Surfacing After Silence

Life. After.

You’ll Get There In Time

my meditation beads

my meditation beads

I’ll reveal my age with this entry by listing a couple musical groups that scream “I’m from the 90s!”

(I’m 37)

I was driving to the pharmacy earlier, to pick up a prescription from my trip to the ER last night.  Emotionally, things are improving greatly.  Physically, things seem to be deteriorating greatly.  These lyrics came out of my iPod:

“So you know who you are
And you know what you want
I’ve been where you’re going
And it’s not that far
It’s too far to walk
But you don’t have to run
You’ll get there in time
Get there in time”  (Jars of Clay)

When I was in recovery from the eating disorder, I really really wanted to leave the hospital and be better.  I’m sure many of you have felt the same way.  In fact, I think the fact that we expect the hospital to cure us ends up harming us in the long run.  Because, really recovery only begins in the hospital.  People had told me that recovery is a journey and not a destination, and I both agree and disagree with that statement.  I believe recovery can be a destination.  But it does take a journey to get there.  A long, hard journey.  I was lucky, because I had a friend who had reached that destination I was after, and she reminded me over and over again that it takes time, and that I don’t have to rush anything, and I would get there when I was meant to.

And I’m not all that big of a fan of Miley Cyrus, but Hannah Montana’s “The Climb” — If I’m alone in my car while it is playing, I will sing louder and better than at any other point in my life, including all those sight singing finals I had to take!  The whole freaking song seems to apply to my life.  There will always be another mountain and I will always want to make it move.  As in NOW.

The beads in the picture are my meditation beads.  I mainly use them when I’m obsessively worrying about something, and I’ll  finger each bead and breathe with each one and that seems to help me return to the present moment.  I cannot make tomorrow come faster; I cannot move any mountains in one minute’s time; I cannot fix the future.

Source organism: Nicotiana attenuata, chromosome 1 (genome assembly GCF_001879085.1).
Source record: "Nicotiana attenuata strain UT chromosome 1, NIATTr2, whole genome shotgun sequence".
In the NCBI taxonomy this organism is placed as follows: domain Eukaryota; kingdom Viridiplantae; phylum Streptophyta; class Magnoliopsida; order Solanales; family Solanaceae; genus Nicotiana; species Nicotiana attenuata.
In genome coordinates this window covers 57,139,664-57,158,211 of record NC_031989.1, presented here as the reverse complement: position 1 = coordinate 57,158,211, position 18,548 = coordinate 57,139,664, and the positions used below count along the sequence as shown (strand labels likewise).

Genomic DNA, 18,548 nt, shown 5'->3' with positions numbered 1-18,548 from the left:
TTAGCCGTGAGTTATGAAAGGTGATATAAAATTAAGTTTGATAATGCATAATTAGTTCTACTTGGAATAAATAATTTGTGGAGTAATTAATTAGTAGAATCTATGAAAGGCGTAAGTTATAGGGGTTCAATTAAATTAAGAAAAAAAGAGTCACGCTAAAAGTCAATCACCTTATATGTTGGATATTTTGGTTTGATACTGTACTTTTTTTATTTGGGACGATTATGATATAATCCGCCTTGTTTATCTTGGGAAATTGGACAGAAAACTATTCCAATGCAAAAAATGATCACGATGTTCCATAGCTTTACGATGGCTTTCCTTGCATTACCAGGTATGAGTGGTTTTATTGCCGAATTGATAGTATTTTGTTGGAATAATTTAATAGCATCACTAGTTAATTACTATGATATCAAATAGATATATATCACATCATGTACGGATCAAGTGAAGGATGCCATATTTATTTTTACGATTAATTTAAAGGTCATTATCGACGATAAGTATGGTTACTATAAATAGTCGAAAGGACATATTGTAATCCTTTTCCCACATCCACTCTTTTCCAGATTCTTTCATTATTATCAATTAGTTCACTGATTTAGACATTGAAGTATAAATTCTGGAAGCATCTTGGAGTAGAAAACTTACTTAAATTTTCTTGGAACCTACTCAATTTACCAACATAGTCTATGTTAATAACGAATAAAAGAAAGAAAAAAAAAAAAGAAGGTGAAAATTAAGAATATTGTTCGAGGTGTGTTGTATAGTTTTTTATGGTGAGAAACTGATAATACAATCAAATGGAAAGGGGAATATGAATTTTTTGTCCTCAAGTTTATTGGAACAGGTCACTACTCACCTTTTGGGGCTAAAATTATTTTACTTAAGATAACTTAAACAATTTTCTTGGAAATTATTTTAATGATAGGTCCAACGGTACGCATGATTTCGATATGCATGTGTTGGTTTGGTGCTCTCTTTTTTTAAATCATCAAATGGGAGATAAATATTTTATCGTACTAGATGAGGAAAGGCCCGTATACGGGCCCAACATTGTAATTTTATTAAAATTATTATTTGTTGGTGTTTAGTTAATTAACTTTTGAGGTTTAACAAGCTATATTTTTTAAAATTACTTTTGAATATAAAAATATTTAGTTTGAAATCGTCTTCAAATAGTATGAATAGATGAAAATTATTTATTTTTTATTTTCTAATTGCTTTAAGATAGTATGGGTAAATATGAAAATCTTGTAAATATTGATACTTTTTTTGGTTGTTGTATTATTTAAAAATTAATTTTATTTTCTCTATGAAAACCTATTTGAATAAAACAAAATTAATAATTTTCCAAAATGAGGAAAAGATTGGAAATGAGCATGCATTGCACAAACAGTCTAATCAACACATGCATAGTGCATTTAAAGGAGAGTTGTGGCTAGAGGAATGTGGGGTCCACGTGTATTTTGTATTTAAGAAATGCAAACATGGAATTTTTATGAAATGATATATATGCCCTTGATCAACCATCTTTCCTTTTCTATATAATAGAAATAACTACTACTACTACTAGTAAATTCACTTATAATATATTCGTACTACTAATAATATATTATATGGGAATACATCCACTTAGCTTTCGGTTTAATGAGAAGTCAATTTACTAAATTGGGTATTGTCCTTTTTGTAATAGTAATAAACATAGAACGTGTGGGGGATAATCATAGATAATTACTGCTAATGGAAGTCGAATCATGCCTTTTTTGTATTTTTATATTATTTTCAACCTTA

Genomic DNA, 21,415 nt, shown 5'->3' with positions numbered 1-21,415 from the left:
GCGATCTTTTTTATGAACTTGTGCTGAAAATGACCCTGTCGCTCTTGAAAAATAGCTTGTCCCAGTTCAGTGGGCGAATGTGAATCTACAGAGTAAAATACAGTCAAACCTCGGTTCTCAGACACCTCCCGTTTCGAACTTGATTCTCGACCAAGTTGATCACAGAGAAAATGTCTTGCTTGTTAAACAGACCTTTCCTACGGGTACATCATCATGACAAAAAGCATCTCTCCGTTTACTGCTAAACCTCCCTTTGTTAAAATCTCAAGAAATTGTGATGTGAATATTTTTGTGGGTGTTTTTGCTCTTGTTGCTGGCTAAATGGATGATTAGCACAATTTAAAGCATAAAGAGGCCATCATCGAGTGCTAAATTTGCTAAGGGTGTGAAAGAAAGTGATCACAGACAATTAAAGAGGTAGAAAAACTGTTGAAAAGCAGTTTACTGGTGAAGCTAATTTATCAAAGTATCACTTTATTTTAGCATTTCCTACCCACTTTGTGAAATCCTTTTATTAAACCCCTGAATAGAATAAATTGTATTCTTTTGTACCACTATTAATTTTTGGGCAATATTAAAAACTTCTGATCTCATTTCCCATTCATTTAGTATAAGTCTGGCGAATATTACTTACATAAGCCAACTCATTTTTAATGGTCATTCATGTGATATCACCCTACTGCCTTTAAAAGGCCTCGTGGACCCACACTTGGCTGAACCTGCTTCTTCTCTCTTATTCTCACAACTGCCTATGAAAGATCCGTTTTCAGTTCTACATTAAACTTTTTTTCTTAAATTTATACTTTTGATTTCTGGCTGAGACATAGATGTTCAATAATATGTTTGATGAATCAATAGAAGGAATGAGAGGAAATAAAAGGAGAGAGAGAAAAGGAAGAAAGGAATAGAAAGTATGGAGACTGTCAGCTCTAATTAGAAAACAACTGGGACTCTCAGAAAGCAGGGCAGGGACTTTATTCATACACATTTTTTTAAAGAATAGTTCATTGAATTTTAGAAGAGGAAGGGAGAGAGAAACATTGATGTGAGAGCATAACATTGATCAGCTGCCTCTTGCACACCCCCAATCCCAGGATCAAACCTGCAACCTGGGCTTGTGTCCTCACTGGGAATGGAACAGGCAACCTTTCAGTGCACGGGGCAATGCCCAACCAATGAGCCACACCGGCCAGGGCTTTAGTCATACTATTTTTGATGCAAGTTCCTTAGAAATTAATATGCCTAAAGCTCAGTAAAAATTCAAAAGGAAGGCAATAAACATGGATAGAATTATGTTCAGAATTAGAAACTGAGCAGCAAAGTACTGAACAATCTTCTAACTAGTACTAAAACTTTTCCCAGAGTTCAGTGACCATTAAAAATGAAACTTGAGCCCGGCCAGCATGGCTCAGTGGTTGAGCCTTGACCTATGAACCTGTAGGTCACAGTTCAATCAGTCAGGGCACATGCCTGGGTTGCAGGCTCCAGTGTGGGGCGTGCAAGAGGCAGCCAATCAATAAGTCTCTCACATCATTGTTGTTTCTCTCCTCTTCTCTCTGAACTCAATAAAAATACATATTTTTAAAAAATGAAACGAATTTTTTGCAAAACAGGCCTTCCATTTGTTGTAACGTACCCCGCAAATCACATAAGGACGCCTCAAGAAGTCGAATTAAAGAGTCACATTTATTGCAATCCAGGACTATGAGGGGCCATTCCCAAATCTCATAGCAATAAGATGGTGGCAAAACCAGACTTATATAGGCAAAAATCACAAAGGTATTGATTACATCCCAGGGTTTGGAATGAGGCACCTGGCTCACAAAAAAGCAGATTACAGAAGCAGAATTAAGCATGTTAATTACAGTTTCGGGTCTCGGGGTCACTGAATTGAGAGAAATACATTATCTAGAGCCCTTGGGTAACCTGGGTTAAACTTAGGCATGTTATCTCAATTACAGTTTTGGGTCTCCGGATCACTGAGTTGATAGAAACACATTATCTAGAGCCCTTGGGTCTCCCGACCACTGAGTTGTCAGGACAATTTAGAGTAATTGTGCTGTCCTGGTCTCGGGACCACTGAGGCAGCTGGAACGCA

This recent depressive episode has reminded me that recovery takes time and that I cannot force it according to my schedule.  (My schedule rarely works, anyway.)

My recent physical illness of some unknown origin has reminded me of this process . . . this is going to take time.  I have found doctors who are listening to me and looking for answers.  I am doing all that I can do.  Just because I am not better when I wake up tomorrow morning does not mean I won’t eventually get better.  And “get better” includes different scenarios, and I really can’t control what happens.

I can take care of me today, now, in the present moment, with the reassurance that this will help me in the future.

For today, remember that you are doing what you can in this moment.  That is all you need to be doing.


November 23, 2014 Posted by | Uncategorized | , , , , , , , , , , , , , , , , , , , , , , , , , , | Leave a comment

The Trance of Unworthiness

my meditation beads

I thought I had escaped from the trance of unworthiness when I recovered from my eating disorder, but a certain event on Thursday reawakened all those issues of “not good enough” that I’ve been plagued with my entire remembered life.

A good friend recommended that I read the book Radical Acceptance: Embracing Your Life with the Heart of a Buddha by Tara Brach (Copyright 2004), from which the following guided reflection comes:

Do I accept my body as it is? / Do I blame myself when I get sick? / Do I feel I am not attractive enough? / Am I dissatisfied with how my hair looks? / Am I embarrassed about how my face and body are aging?  / Do I judge myself for being too heavy? Underweight? Not physically fit?